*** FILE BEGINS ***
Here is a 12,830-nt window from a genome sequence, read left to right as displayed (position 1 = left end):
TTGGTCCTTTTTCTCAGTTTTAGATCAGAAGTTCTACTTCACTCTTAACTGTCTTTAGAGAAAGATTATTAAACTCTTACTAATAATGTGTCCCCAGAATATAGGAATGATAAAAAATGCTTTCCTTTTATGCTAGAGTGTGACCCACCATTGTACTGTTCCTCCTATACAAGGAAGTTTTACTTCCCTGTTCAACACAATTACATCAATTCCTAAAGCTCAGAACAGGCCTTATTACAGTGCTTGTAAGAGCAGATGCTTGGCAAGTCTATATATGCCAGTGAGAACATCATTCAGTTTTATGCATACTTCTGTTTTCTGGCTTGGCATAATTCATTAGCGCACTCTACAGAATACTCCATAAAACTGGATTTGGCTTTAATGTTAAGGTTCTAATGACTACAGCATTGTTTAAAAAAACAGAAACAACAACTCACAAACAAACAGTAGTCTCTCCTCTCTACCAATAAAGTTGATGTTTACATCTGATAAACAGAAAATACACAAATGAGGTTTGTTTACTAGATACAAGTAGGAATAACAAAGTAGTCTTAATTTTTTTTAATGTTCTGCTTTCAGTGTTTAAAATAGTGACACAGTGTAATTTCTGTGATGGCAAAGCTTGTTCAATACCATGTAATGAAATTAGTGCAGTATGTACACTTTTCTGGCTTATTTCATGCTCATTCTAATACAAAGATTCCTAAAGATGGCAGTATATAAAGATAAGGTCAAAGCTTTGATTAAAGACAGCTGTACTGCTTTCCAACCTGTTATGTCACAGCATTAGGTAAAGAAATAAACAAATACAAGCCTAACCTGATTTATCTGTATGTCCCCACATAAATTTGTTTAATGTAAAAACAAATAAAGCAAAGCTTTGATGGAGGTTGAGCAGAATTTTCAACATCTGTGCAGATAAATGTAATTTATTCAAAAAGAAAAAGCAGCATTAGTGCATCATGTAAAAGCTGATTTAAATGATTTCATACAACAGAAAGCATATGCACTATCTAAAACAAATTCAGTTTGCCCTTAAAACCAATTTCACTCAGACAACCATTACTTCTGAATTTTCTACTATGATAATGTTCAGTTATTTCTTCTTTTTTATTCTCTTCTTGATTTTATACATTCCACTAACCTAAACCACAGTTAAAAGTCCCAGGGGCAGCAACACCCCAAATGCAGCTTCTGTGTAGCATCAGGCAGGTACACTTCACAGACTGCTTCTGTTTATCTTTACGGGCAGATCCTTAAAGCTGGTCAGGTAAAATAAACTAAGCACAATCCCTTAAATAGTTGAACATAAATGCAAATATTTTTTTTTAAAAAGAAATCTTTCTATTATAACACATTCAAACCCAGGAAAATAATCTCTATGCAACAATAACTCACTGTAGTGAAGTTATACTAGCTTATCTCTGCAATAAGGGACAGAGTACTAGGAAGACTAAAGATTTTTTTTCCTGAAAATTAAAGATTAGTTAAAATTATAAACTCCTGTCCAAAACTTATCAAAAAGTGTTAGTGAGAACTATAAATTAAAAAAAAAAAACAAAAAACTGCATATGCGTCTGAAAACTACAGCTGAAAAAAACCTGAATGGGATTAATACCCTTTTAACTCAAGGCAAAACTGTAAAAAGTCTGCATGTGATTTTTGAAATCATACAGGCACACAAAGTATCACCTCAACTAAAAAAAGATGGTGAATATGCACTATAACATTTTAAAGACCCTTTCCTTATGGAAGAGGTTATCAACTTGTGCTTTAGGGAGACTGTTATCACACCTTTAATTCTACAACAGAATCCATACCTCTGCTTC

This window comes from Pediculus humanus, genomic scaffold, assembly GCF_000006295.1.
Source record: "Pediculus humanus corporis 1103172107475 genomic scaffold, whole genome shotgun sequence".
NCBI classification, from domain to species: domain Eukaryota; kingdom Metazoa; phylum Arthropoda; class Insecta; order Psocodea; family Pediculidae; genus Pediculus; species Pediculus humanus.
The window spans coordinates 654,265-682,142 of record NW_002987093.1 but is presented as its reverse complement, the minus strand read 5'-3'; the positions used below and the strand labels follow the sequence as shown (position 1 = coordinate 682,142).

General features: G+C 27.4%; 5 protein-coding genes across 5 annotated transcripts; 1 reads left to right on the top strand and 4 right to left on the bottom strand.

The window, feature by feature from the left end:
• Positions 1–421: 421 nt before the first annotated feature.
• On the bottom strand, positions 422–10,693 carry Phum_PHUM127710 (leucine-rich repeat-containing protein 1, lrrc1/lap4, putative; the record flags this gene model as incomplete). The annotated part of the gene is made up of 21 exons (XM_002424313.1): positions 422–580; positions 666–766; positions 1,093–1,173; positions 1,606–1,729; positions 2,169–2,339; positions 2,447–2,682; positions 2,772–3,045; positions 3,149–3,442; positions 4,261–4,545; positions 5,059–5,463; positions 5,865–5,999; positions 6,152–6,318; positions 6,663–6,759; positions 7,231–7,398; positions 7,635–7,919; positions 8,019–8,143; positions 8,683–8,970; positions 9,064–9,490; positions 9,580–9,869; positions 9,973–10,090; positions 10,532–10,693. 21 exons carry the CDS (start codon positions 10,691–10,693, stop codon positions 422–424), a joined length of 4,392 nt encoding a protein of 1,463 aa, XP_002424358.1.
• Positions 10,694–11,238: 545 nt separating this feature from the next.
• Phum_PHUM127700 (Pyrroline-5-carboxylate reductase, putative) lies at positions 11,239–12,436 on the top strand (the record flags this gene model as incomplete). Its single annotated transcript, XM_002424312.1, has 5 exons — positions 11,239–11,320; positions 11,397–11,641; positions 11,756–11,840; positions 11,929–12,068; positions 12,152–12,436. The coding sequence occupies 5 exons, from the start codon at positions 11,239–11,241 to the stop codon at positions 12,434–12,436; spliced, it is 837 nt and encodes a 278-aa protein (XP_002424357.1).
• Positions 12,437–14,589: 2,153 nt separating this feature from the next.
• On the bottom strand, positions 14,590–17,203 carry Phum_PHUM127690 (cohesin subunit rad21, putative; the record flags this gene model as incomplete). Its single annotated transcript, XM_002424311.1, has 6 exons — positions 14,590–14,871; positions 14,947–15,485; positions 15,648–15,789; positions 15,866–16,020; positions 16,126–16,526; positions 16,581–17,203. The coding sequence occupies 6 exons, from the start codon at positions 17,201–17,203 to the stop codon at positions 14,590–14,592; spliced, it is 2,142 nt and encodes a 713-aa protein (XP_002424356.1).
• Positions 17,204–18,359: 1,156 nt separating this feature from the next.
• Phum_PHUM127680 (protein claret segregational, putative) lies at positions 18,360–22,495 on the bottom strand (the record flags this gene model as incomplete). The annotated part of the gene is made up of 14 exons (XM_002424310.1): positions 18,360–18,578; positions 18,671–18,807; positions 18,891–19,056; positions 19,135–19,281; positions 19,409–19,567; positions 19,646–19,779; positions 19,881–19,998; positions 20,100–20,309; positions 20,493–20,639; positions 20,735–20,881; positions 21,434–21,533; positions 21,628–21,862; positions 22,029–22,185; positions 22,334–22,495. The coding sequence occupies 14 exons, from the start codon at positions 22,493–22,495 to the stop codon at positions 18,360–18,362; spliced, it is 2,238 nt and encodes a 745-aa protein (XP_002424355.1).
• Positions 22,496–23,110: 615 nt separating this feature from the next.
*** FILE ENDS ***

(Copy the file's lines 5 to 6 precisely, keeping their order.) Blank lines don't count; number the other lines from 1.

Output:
NCBI classification, from domain to species: domain Eukaryota; kingdom Metazoa; phylum Arthropoda; class Insecta; order Psocodea; family Pediculidae; genus Pediculus; species Pediculus humanus.
The window spans coordinates 654,265-682,142 of record NW_002987093.1 but is presented as its reverse complement, the minus strand read 5'-3'; the positions used below and the strand labels follow the sequence as shown (position 1 = coordinate 682,142).